China’s rent-seeking is only marginally behind the west’s.

But maybe she’s further progressed in seeing the need to institute a significant land rent regime?


The robber barons are still with us.

Problem is, now they’ve got us all believing we can join them.

Does nobody understand the manner in which they live parasitically off the surplus product we 99.9% all create?

Hint: Don’t believe the dictionary or Wikipedia definitions of ‘rent-seeking’: ultimately, it all comes from the privatisation of publicly-generated land rent.


Western economies had been struggling with distributional issues for the 50 years prior to the advent of COVID-19. The virus has compounded and added to the phenomena of declining wage growth, disappearance of the middle class and wealth being channelled directly to the already wealthy via the private capture of what is called ‘economic rent’.

What was happening and what can we do about it?

You could say that it all started with the transition from classical to neoclassical economics promoted by John Bates Clark who wrote “at least 24 works directed against (Henry) George, over a span of 28 years, 1886-1914.” [Mason Gaffney in “The Corruption of Economics”, in ‘Neo-classical Economics as a Stratagem against Henry George’, Shepheard-Walwyn, London, 1994]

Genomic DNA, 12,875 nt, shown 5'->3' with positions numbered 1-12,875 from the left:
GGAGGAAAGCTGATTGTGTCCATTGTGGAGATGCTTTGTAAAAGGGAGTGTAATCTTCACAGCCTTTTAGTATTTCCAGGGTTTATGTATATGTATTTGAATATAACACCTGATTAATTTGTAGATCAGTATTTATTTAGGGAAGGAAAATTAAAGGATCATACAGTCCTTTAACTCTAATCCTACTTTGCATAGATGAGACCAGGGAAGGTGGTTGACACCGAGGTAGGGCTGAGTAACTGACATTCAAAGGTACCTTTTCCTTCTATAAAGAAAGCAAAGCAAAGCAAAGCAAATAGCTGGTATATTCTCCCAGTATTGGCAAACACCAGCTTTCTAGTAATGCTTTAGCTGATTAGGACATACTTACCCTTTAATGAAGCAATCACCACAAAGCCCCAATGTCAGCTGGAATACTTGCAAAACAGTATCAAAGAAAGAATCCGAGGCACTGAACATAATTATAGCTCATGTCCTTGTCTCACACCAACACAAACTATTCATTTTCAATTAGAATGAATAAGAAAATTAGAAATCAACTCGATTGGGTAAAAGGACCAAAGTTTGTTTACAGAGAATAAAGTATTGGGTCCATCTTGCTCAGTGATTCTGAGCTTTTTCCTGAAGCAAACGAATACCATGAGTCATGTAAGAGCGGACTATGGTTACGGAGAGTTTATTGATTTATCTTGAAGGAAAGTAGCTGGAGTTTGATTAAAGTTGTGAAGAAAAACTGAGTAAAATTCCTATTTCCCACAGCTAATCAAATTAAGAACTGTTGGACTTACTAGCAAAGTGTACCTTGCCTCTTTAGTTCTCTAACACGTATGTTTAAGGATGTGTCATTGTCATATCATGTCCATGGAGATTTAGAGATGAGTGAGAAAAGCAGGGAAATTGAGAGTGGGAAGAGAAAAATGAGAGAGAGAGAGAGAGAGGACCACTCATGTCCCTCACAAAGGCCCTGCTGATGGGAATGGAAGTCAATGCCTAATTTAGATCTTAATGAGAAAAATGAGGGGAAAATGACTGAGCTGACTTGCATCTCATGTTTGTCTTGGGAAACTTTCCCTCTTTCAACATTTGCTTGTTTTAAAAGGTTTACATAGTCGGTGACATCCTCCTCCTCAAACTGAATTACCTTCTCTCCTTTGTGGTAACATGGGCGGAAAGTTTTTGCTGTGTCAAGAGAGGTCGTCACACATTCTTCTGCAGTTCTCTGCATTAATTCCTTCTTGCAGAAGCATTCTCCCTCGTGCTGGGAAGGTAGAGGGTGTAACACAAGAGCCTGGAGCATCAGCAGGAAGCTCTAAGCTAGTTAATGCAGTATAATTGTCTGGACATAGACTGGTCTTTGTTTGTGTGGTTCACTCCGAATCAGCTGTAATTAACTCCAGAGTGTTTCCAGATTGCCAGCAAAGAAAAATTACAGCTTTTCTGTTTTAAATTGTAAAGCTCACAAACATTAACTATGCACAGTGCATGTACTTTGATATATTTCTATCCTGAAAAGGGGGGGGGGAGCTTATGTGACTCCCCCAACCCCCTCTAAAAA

JB Clark and his neoclassical followers managed to morph publicly generated land rent into the independently earned incomes of labour and capital, but they had they to wait until the Great Depression to achieve the full flowering of their rather devastating idea.

Meanwhile, the greater part of the period between the 1893-1897 depression and that of the 1930s has been termed the ‘Progressive Era’. It is arguably capitalism’s most successful episode, featuring successful attacks on real estate speculation and political corruption.  Things began to change in the land boom of the early 1920s, however.

The following chart demonstrates the striking victory of neoclassical economics. JB Clark’s US adherents made the case that as the federal government could not tax land values, there was no alternative to greater use of income tax for the government to address the financial collapse. World War II acted to endorse their pointedly shallow approach to economic distribution.    

For some 20 years, the post-war reconstruction period saw governments placing great emphasis on private housing for their peoples and this has been regarded as productive and progressive. However, a real estate bubble which challenged that of the early 1920s in extent developed across the western world at the outset of the 1970s. Although real estate and most media interests preferred to paint the ensuing financial collapse as a result of the OPEC Crisis, TIME magazine of 1 October 1973 provided another story altogether:  This was some property boom!